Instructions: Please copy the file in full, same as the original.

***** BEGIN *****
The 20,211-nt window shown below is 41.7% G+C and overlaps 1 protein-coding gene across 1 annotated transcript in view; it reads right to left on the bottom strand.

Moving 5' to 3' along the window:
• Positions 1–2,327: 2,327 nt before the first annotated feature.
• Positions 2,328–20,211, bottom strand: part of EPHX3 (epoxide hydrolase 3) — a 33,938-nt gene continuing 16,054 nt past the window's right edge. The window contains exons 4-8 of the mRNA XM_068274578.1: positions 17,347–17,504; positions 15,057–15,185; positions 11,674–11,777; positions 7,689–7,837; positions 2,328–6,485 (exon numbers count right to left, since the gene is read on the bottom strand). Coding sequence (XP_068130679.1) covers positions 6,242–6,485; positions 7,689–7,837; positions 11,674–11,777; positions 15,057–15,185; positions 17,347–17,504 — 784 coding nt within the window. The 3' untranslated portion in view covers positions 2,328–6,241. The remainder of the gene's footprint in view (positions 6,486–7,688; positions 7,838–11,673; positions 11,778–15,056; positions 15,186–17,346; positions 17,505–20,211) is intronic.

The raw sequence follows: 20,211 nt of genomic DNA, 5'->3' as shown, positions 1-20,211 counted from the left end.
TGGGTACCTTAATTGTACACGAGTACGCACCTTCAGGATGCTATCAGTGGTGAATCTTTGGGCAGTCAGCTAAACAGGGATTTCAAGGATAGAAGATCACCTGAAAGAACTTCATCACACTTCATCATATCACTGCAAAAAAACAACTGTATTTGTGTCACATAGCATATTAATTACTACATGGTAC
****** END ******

The 20,211-nt window shown below is 41.7% G+C and overlaps 1 protein-coding gene across 1 annotated transcript in view; it reads right to left on the bottom strand.

Moving 5' to 3' along the window:
• Positions 1–2,327: 2,327 nt before the first annotated feature.
• Positions 2,328–20,211, bottom strand: part of EPHX3 (epoxide hydrolase 3) — a 33,938-nt gene continuing 16,054 nt past the window's right edge. The window contains exons 4-8 of the mRNA XM_068274578.1: positions 17,347–17,504; positions 15,057–15,185; positions 11,674–11,777; positions 7,689–7,837; positions 2,328–6,485 (exon numbers count right to left, since the gene is read on the bottom strand). Coding sequence (XP_068130679.1) covers positions 6,242–6,485; positions 7,689–7,837; positions 11,674–11,777; positions 15,057–15,185; positions 17,347–17,504 — 784 coding nt within the window. The 3' untranslated portion in view covers positions 2,328–6,241. The remainder of the gene's footprint in view (positions 6,486–7,688; positions 7,838–11,673; positions 11,778–15,056; positions 15,186–17,346; positions 17,505–20,211) is intronic.

The raw sequence follows: 20,211 nt of genomic DNA, 5'->3' as shown, positions 1-20,211 counted from the left end.
TGGGTACCTTAATTGTACACGAGTACGCACCTTCAGGATGCTATCAGTGGTGAATCTTTGGGCAGTCAGCTAAACAGGGATTTCAAGGATAGAAGATCACCTGAAAGAACTTCATCACACTTCATCATATCACTGCAAAAAAACAACTGTATTTGTGTCACATAGCATATTAATTACTACATGGTAC